The Bauman family floats down the Yampa River on Tuesday during a Bucking Rainbow Outfitters rafting trip.

Photo by Matt Stensland

The Bauman family floats down the Yampa River on Tuesday during a Bucking Rainbow Outfitters rafting trip.

Tubing season approaches in Steamboat

Yampa River still flowing too fast for safe floating

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Nick Bauman smiles as his raft launches Tuesday from Rotary Park.

— During the past week, the Yampa River in Steamboat Springs has consistently dropped in intensity and water level.

On Tuesday afternoon, the river was running at about 1,000 cubic feet per second, only half the flow measured a week earlier. By Sunday, forecasters say, the river could hit the ideal “safe” flow for tubing of 700 cfs.

National Weather Service forecaster Bryon Lawrence said there is not expected to be much precipitation in the river valley and that the river should continue dropping this week.

Peter Van De Carr, president of Backdoor Sports, said even at 700 cfs, tubing the Yampa River in Steamboat can be dangerous.

“We’ll evaluate daily, but even 700 cfs is pretty darn ripping for a big, strong guy,” he said.

The commercial rafting companies tend to stick to 700 as the first chance to put tubes on the river, though they do send rafts and kayaks on the river at higher flows — something that has been going well this year, Van De Carr said.

“Definitely tubing is just a little … too intimate with the water,” he said. “It’s perceived as something that’s so safe, and really that’s what scares me the most is the perception of safety.”

Despite the slightly higher flow on the river Saturday — Lawrence said it should be between 750 and 820 cfs that day — the BAF Rafting Regatta again plans to take to the river.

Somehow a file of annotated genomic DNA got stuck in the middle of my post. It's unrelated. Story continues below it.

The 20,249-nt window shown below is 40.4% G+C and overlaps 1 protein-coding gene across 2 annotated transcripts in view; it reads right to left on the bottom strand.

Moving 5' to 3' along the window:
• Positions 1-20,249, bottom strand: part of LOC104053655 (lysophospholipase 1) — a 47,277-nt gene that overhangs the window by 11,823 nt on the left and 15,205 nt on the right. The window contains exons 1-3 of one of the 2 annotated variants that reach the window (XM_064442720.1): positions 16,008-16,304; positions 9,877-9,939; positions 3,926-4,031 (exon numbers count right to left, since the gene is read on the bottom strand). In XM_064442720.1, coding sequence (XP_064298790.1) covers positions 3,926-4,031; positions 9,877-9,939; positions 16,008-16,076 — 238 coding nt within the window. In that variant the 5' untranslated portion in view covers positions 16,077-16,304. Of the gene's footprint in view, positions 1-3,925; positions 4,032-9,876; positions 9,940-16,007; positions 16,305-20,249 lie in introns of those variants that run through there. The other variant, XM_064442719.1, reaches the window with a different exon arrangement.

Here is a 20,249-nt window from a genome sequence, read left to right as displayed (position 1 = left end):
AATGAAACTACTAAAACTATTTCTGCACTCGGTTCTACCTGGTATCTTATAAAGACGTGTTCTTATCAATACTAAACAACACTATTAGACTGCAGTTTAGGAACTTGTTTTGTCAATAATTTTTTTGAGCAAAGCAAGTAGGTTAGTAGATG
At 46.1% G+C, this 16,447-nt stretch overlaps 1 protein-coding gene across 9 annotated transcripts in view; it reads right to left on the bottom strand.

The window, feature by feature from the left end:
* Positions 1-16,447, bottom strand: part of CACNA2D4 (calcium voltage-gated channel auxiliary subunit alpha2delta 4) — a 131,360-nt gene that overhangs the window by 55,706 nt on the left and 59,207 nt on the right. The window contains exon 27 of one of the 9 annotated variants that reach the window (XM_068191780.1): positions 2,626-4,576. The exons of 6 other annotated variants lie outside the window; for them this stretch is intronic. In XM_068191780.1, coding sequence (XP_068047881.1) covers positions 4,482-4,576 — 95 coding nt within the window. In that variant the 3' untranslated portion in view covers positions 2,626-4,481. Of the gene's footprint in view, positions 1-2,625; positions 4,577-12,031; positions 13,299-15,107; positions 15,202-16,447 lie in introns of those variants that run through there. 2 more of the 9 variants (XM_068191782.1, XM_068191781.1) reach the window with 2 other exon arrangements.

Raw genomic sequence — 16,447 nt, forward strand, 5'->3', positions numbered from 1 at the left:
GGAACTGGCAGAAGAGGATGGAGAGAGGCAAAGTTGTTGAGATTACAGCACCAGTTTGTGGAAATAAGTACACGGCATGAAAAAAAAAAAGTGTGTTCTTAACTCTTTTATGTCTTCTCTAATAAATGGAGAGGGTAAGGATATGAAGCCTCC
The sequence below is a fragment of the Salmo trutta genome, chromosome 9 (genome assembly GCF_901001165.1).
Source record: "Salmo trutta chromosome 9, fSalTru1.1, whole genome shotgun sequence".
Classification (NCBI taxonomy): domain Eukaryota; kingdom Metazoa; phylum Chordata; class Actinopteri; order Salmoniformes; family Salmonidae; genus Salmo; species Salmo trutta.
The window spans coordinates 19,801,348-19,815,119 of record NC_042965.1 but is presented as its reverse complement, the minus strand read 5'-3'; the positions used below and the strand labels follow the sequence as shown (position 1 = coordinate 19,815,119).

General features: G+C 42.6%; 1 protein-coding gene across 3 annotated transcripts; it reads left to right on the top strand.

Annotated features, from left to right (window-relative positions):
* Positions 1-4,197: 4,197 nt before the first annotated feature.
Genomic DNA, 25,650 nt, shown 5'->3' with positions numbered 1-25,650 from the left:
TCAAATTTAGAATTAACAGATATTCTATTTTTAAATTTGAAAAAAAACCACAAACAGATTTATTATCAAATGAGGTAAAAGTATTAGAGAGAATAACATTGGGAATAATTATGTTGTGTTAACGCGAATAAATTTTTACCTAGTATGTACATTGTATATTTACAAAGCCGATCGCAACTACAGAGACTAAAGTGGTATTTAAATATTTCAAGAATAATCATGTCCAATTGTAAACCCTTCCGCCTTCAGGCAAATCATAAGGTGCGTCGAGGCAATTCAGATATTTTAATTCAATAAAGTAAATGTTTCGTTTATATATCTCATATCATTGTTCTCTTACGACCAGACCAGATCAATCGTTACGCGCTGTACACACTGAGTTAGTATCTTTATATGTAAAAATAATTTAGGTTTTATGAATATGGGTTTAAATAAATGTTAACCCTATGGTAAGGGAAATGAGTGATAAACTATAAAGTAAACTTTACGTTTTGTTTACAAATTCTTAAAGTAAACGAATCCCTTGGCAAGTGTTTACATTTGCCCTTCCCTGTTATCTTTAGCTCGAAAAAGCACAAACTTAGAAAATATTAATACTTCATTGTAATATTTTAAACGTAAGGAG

Matt Anderson, of BAF Wax, said he’s playing the regatta — unsanctioned by the city — low-key this year because he doesn’t want to cause any problems. At the same time, he said he expects it to be a fun day. Last year, 375 to 400 tubers and rafters floated down the Yampa during the event, he said. By Tuesday afternoon, 247 people had confirmed they were attending this year on the group’s Facebook page. More than 1,000 people had been invited.

Anderson said volunteer kayakers would be at the main holes along the river to collect trash and keep an eye on the rafters’ and tubers’ safety. Anderson said he hasn’t talked to police or the city about this year’s event.

Recommendations in the Yampa River Management Plan, adopted by the Steamboat Springs City Council in 2004, discourage tubing above Fetcher Park and encourage tubers to float downstream from the bridge above Fifth Street. Walton Pond is above Fetcher Park.

“They say 700 (cfs) is the safe area, but the problem is if you go from Walton Creek down, there are a bunch of shallow spots that pop up when you’re at 700 where you have to stand up,” Van De Carr said.

Management Plan regulations prohibit glass, littering, Styrofoam coolers, dogs, nudity, alcohol and standing in the riverbed. The regulations also ask floating river users to respect others. Inflatable crafts are subject to Colorado boating under the influence laws.

The rafters plan to drop into the river at 12:30 p.m. at the Walton Pond dirt access. The regatta after-party, at 9 p.m. at Old Town Pub, will include DJs, live music and prizes.

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